"Splashing" plays a central role in the transport of pollutants and the spread of diseases, but while the sight of a droplet striking and splashing off of a solid surface is a common experience, the actual physical ingredients and mechanisms involved in splashing aren't all that well understood.
A team of Brown University and Harvard University researchers has discovered that there is indeed more involved in splashing than previously believed. They will discuss their findings at the upcoming American Physical Society's 64th Annual Division of Fluid Dynamics Meeting, which will be held Nov. 20-22, 2011, in Baltimore, Maryland.
"In recent studies, it was highlighted that the surrounding air plays an important role in the splashing process. Decreasing the ambient pressure inhibits splashing," explains Julie Albagnac, a postdoctoral research associate in engineering at Brown. "The observations led to a hypothesis of the existence of a thin layer of air trapped between the drop and the surface."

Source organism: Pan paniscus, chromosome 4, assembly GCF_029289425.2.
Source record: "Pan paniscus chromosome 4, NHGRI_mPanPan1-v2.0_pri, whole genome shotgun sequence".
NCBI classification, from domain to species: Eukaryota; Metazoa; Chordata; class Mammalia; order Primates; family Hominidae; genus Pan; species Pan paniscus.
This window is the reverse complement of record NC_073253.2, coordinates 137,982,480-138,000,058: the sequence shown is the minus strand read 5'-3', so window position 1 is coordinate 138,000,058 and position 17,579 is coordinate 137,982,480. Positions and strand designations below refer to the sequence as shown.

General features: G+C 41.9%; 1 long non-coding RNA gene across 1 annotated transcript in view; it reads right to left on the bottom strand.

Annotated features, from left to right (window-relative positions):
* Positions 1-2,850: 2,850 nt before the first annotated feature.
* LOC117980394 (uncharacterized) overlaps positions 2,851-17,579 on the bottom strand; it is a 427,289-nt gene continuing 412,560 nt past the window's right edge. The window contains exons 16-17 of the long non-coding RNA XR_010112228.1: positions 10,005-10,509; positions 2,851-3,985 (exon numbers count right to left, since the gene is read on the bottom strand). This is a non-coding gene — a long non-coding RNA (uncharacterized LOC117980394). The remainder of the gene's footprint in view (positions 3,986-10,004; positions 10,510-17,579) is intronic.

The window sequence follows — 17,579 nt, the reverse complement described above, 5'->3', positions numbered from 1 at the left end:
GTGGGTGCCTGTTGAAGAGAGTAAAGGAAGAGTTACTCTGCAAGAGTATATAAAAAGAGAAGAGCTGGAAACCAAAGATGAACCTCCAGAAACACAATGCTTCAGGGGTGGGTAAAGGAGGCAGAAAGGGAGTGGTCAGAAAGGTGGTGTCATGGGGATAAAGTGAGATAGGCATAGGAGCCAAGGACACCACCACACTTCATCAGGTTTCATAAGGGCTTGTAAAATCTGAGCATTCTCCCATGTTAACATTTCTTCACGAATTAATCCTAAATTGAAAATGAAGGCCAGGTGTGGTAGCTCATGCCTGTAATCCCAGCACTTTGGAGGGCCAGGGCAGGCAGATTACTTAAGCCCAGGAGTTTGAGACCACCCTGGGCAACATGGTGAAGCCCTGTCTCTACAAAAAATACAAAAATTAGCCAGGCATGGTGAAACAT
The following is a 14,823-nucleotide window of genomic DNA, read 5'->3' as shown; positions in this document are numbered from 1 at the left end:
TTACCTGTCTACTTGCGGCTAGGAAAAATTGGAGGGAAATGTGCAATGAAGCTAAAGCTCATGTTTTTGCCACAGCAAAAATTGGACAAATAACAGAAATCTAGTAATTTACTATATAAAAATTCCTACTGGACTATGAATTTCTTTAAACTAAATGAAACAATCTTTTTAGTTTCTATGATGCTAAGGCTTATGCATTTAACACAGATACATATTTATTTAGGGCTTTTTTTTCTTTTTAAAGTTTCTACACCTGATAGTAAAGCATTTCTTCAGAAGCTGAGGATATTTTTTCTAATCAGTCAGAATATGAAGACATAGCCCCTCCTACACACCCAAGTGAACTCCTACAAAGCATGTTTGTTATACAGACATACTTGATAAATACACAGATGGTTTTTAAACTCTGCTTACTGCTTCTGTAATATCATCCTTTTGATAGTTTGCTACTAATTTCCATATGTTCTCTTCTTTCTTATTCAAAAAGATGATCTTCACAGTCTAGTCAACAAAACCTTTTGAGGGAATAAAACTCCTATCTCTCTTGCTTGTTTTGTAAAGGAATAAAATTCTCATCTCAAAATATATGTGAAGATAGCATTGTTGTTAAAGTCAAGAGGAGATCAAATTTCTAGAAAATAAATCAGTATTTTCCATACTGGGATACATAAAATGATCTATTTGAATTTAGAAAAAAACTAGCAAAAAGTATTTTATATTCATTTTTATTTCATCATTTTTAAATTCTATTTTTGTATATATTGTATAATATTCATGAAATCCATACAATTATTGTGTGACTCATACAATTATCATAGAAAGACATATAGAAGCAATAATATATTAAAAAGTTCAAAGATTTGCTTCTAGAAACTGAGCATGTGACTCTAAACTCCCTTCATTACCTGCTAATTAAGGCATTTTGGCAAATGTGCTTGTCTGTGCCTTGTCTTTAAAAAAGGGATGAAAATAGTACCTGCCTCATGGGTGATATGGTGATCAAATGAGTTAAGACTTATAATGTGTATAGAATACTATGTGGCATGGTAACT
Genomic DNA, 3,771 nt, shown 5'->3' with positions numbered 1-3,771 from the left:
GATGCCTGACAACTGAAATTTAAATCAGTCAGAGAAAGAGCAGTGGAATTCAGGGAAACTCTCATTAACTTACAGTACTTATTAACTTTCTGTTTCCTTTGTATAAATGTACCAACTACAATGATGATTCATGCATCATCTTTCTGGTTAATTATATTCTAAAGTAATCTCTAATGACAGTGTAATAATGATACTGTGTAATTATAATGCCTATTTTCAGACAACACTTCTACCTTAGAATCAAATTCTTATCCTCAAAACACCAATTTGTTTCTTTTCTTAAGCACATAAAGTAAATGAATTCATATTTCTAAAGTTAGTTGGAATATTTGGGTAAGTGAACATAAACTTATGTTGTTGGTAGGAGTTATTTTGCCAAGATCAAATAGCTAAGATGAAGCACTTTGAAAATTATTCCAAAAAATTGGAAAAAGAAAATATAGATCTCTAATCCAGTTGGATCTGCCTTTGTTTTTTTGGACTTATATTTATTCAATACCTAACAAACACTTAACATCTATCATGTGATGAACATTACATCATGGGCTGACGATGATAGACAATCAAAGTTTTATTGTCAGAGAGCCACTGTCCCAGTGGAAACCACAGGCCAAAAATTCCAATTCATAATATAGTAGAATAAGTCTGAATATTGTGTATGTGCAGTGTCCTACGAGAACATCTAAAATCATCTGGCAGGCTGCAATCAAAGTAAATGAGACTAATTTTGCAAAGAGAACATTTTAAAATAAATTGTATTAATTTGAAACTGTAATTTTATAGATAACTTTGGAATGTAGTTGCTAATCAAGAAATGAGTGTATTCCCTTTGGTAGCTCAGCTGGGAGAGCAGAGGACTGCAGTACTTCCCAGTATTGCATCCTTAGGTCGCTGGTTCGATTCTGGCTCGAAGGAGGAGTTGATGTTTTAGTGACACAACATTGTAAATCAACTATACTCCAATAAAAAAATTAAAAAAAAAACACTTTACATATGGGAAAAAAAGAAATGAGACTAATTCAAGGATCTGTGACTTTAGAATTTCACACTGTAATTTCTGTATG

To better understand droplet splashing, the researchers initially wanted to observe and measure this layer of trapped air. They hypothesized that splashing may occur even before actual contact of the drop on the surface, while the drop is still spreading on an air film.
Unfortunately, they found that experimental equipment available today isn't sophisticated enough to catch a length as small as the air layer thickness (hundreds of nanometers) during the short time of existence of this air layer (hundreds of nanoseconds). So they instead studied the time evolution and behavior of droplets splashing with various impact velocities under a variety of ambient pressures to examine different scenarios involving splashing.
For this purpose, experiments performed at Harvard provide side and bottom views of the droplets. "This study shows a new signature of a precursor to the splashing through the wriggling of the contact line at the interface between the droplet and the surface," says Albagnac.
The splashing/spreading of a droplet doesn't seem to be an on/off situation, according to the team. A transition regime exists between the spreading and splashing, which they observed by changing either the impact velocity or the ambient pressure while the other is fixed.
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